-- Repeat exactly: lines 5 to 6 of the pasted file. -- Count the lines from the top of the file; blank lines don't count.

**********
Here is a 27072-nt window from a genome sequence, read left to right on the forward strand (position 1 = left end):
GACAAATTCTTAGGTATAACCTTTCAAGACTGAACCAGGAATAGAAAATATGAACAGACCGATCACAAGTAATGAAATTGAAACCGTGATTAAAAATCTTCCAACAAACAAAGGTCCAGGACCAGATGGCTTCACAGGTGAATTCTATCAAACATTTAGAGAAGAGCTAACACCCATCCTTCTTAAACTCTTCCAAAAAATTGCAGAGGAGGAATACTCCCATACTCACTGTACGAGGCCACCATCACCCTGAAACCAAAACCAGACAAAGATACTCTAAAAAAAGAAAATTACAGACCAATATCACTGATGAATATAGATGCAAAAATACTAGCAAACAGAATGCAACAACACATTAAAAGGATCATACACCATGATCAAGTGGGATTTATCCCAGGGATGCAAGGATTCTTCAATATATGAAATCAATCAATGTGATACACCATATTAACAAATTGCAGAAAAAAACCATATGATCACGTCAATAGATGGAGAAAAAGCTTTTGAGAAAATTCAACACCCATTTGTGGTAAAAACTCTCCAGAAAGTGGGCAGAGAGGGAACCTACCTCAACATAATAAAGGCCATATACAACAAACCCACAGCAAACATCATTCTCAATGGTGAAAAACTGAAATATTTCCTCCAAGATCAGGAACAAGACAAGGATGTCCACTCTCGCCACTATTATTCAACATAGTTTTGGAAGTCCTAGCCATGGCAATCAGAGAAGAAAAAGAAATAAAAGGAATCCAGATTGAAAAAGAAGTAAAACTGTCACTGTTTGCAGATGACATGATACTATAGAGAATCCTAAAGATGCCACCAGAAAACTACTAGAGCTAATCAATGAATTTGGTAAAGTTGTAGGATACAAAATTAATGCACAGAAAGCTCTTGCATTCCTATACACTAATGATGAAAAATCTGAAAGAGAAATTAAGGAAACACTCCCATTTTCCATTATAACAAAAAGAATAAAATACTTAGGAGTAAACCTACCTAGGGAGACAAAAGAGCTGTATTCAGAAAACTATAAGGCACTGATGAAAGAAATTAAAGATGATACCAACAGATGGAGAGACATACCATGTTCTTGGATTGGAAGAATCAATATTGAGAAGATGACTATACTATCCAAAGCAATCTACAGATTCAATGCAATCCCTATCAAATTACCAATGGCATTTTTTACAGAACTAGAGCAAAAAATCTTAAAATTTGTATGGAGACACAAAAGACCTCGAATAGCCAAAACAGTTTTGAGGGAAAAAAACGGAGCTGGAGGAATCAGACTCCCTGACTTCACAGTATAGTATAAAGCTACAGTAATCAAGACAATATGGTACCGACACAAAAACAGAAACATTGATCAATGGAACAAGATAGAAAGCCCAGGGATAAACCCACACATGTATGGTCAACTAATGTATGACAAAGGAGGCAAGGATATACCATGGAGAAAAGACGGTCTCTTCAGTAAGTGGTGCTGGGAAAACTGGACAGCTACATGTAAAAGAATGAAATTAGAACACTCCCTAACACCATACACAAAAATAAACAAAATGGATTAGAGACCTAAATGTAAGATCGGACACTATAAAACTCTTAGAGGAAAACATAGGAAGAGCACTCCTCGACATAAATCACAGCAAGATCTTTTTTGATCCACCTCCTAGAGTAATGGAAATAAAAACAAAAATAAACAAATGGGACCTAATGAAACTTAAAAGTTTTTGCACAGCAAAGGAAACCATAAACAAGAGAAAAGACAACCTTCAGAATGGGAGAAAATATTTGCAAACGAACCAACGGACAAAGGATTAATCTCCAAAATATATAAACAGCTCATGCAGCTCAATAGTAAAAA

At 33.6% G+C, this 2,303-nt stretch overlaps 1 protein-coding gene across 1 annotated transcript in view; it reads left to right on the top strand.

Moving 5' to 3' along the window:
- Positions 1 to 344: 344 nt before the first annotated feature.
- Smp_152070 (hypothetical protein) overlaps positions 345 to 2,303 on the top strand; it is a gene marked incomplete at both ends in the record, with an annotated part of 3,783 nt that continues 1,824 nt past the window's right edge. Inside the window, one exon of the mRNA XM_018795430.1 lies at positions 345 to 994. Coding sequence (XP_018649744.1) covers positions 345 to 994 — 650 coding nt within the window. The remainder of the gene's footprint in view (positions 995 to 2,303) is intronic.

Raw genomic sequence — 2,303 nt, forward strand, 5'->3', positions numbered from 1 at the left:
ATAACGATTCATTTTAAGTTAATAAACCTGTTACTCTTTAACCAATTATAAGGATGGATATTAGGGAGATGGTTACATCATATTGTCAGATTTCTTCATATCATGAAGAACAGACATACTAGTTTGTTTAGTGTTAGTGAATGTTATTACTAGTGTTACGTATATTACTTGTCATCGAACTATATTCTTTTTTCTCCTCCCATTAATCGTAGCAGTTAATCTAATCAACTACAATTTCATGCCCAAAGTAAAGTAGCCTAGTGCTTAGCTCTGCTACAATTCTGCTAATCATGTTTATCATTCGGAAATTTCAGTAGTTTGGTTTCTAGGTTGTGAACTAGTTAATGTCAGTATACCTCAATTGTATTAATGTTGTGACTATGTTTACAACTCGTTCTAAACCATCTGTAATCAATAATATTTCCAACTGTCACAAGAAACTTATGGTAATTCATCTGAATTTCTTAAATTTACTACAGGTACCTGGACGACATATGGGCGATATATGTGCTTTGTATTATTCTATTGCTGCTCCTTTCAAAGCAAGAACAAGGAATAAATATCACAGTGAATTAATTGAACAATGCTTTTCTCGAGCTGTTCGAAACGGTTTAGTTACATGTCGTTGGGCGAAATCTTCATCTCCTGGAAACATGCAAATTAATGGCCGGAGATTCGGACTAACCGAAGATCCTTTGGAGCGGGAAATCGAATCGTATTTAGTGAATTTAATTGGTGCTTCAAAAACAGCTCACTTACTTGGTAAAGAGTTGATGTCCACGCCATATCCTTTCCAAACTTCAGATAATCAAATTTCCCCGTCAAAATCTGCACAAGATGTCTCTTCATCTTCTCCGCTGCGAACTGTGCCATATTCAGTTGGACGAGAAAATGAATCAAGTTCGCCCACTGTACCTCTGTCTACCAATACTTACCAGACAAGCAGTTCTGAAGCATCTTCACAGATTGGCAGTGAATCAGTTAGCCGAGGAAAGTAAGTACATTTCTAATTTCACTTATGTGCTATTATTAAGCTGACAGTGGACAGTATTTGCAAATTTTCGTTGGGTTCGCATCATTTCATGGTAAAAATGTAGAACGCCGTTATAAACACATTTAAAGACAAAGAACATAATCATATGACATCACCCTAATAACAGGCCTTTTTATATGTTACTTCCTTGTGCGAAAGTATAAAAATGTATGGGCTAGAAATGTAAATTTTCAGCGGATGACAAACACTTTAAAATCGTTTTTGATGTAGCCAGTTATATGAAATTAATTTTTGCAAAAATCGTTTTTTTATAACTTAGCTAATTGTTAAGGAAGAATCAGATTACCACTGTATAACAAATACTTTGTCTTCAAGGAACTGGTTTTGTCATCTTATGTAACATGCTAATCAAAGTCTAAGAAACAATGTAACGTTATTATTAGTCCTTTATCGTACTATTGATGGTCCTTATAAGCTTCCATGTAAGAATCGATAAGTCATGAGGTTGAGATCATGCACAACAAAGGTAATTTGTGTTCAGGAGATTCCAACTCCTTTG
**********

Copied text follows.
- Positions 1 to 344: 344 nt before the first annotated feature.
- Smp_152070 (hypothetical protein) overlaps positions 345 to 2,303 on the top strand; it is a gene marked incomplete at both ends in the record, with an annotated part of 3,783 nt that continues 1,824 nt past the window's right edge. Inside the window, one exon of the mRNA XM_018795430.1 lies at positions 345 to 994. Coding sequence (XP_018649744.1) covers positions 345 to 994 — 650 coding nt within the window. The remainder of the gene's footprint in view (positions 995 to 2,303) is intronic.